Article

The Shared Decision Making Continuum

Division of Pediatric Critical Care Medicine, and Clinical and Translational Science Center, University of California, Davis, Sacramento, CA 95817, USA.
JAMA The Journal of the American Medical Association (Impact Factor: 35.29). 08/2010; 304(8):903-4. DOI: 10.1001/jama.2010.1208
Source: PubMed
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Available from: Alexander A Kon, Jan 23, 2015
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    • "It's hard to imagine an ethical argument against these principles, but one common misconception is that collaborating with patients creates the risk of their making decisions that are detrimental to their health and well-being[6]. But collaboration, by its very nature, means that patients and families don't make decisions in a vacuum, without the input of clinicians; shared decision making is a continuum[7], not an all-or-nothing proposition. We suggest that clinicians and health care organizations can apply Pine and Gilmore's prescription of creating an exceptional experience of care by partnering with patients and families to redesign care and can do so in a way that increases value by simultaneously improving clinical outcomes and decreasing costs. "

    Full-text · Article · Feb 2016
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    • "There are two general opinions regarding how SDM should be defined. One view is that SDM is a continuum of approaches that includes a broad range of models in which clinicians and patients and/or families share in decision making (Kon 2010). Data demonstrate that patient and family preferences for their own role in decision making and the role of the clinician vary significantly (Johnson et al. 2011;Madrigal et al. 2012). "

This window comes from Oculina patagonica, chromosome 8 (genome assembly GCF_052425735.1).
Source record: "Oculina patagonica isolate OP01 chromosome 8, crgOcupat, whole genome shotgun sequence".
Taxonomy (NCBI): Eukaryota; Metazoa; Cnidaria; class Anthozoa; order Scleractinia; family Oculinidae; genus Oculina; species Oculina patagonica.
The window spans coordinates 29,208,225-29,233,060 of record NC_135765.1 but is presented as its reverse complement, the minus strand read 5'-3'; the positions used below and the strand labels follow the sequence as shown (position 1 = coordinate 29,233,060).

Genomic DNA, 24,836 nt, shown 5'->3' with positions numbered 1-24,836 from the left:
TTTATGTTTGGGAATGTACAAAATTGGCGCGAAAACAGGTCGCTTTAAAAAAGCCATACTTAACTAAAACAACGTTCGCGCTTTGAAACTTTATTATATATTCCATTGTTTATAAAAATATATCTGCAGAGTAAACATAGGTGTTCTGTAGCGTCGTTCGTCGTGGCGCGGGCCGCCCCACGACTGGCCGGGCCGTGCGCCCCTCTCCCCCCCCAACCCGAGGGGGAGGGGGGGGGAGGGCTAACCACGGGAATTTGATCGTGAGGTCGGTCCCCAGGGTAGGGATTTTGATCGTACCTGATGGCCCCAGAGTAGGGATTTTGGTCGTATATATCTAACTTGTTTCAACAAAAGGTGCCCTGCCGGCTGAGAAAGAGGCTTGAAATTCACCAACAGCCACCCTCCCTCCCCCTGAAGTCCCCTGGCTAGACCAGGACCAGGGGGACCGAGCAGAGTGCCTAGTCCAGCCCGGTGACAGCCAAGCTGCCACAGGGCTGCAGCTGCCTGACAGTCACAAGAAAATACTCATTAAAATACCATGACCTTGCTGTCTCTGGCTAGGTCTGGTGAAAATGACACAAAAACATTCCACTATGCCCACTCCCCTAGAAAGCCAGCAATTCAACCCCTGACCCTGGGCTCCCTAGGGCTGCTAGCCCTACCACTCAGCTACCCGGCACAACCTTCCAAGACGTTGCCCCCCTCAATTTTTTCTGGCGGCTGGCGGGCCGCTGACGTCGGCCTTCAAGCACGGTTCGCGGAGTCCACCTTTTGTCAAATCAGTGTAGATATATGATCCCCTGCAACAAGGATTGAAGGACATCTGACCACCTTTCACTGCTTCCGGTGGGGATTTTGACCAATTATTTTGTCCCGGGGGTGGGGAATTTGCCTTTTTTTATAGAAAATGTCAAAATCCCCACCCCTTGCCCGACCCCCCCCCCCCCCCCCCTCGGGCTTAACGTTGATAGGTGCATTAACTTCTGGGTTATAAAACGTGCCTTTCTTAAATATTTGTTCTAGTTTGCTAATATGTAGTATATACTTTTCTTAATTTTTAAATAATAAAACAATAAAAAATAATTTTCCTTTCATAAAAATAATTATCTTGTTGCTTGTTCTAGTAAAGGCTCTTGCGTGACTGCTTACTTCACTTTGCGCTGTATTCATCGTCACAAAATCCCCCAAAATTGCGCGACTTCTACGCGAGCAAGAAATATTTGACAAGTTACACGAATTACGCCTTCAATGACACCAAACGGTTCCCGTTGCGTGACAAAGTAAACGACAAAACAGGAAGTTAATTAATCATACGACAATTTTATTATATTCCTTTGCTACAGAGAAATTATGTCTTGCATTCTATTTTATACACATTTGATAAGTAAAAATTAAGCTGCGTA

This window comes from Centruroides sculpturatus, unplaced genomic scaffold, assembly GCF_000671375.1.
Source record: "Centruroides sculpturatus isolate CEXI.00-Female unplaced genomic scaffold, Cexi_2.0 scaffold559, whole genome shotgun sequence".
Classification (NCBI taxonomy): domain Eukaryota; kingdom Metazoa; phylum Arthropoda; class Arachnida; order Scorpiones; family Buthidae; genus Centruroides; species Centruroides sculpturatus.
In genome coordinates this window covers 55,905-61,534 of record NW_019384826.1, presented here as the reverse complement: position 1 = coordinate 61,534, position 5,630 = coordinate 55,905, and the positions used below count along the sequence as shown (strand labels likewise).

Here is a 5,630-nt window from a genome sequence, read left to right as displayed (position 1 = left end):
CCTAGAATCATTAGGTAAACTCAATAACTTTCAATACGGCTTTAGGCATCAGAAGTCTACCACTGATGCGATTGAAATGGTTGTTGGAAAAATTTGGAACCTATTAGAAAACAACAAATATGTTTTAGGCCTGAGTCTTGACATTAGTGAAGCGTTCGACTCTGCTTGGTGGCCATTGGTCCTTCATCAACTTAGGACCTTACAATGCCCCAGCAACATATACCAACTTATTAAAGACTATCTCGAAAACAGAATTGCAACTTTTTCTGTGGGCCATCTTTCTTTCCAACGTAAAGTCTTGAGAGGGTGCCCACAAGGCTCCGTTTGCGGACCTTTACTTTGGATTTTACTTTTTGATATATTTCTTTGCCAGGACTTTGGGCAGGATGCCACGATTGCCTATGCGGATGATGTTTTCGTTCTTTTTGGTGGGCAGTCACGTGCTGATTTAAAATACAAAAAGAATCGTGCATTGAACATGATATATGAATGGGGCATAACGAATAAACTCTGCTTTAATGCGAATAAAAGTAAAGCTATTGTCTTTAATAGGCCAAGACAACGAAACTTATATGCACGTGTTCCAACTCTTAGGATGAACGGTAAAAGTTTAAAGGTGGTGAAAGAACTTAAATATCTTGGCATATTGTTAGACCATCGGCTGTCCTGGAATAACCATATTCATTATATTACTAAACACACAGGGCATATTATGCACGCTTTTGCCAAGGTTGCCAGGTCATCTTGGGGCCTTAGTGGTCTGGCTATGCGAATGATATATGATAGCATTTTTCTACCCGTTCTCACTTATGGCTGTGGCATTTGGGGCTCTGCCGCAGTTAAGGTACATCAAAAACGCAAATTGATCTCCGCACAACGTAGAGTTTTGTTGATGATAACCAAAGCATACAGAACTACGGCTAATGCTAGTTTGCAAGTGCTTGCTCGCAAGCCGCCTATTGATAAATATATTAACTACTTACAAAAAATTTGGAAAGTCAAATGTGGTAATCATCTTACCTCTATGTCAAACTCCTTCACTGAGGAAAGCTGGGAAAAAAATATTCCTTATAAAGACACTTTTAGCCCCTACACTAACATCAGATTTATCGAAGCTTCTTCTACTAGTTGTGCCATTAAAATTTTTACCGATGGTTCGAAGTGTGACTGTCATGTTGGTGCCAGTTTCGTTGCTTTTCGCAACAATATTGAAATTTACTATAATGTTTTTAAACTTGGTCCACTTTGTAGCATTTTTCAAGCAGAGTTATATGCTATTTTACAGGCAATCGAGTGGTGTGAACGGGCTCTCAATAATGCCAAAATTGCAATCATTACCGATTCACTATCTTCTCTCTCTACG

Full-text · Article · Jan 2016 · The American Journal of Bioethics
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    • "Many patients want to decide in partnership with healthcare providers, and sometimes they prefer that physicians decide for them. During the last decade, shared decision-making has been considered to be the ideal doctorepatient relationship [5] [6]: physicians are expected to ask patients about their goals of care and their values, and then engage in deciding with them the intervention which most closely matches those goals. "
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